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“A warrior never worries about his fear.”

We don't have the Right Reverend Pence here. You all will get treated to Hojatoldaneshjooha Cy Schourek Hoja. Sorry.

I mentioned as much in the last thread that I haven't felt this heartsick since high school. I have so much emotion riding on tomorrow afternoon that is completely out of my hands. There is literally not a thing I can do. I can only sit and put my best foot forward, hoping that the prettiest girl in the class, lil' Ms. NLCS, will notice me and smile upon me.

It was back in my high school years that I first stumbled upon Carlos Castaneda. Before I go any further, let me get all equivocations out of the way: Carlos Castaneda was a really bad, awful, no-good human being by all counts. Do not go do his religion-thingy, for it is a bad thing. But he was a clever thinker. I stumbled into learning about him through one of those usually-treacly inspirational quotes in my Outward Bound book:

"The basic difference between an ordinary man and a warrior is that a warrior takes everything as a challenge, while an ordinary man takes everything as a blessing or a curse."

Tomorrow will be a challenge. Not for us, heavens no, all we have to do is sit and watch. But it is not up to us to cast blessings or curses upon the players or the managers. Game Five, Matt Cain, the Giants are a challenge to be overcome. Would Joey Votto boo? Would Joey complain about doom and gloom? What would Joey do?

It's been a heck of a season, and it's hardly over. Everyone knows how important tomorrow is for everybody, but a certain lightness and a certain fluidity is required for success. Let the Giants yawp and haw. There is more to baseball than this, and I fully imagine the Reds aim to prove just that.

Relax. You'll be doing the same on November 8 no matter what, so just enjoy the last drops from the toothpaste tube of the season being squeezed out. No more death threats, no more hatred, just enthusiasm. Not because it's what the players need, Lord knows what that is but I do not. But cheer like you give a damn because it's the human thing to do. Cheer because we're all going to be worm meat soon enough so we may as well enjoy our gradually-quickening time here together. Cheer because nobody ever, on the day that pretty girl finally looked at him and smiled, wished for the sun to set.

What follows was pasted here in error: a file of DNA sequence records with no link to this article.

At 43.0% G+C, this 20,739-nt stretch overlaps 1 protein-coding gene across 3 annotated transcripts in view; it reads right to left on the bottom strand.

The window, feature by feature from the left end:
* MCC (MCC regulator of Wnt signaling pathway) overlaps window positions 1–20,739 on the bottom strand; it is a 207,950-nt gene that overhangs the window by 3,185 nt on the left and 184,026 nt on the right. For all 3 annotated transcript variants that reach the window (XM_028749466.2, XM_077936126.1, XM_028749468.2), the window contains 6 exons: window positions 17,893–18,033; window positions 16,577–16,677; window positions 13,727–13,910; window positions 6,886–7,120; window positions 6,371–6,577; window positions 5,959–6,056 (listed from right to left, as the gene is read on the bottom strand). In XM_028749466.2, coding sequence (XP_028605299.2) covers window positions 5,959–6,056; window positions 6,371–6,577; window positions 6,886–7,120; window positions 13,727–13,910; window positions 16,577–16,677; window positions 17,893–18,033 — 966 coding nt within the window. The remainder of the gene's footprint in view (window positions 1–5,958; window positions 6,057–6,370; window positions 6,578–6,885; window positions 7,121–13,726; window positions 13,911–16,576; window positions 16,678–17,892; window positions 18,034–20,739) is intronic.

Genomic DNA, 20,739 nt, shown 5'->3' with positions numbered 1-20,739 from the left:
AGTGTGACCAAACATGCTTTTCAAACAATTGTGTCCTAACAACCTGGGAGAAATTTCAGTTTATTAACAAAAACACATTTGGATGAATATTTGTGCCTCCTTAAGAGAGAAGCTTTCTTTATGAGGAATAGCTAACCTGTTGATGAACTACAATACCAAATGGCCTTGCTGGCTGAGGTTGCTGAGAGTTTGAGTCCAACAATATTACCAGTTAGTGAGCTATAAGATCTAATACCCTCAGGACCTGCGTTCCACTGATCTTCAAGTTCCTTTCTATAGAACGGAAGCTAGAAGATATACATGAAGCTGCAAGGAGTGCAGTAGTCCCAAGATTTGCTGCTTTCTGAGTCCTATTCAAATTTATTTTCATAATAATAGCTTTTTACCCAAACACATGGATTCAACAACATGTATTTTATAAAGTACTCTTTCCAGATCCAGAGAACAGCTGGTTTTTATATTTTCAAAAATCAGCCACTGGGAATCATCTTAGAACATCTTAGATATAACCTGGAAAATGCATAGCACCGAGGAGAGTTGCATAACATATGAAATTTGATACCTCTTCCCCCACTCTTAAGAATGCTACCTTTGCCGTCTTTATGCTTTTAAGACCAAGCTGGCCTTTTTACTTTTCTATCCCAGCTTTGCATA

"All paths are the same, leading nowhere. Therefore, pick a path with heart."

If I am maudlin, it may be out of desperation. This season was a present given to us by the baseball gods, and it is not one I would ever return. I don't know how many more of these I'll ever get. None of us ever know. But right now, we're near the finish line, though we don't know how near.

The cover image for this story is from Assault on Lake Casitas. It is not a very good book, but it is a book about a gold medal-winning rower, and thus it was my Koran in college. My copy is signed by the man himself, and is full of notes and annotations. I always loved the painting, though. It's so expressive in the exhaustion-as-fact, but also in the zany loopiness that rowers have and that I have found here. We're all crazy, or else we wouldn't have come here. We lap up the presents from the baseball gods out of bleariness, out of Pavlovian response, or just out of curiosity.

But Castaneda is dead and the season is dying. So let us hold today special, for with it we will be able to greet tomorrow. I'd like to move to philosophers more sane and publications more recent, if I may: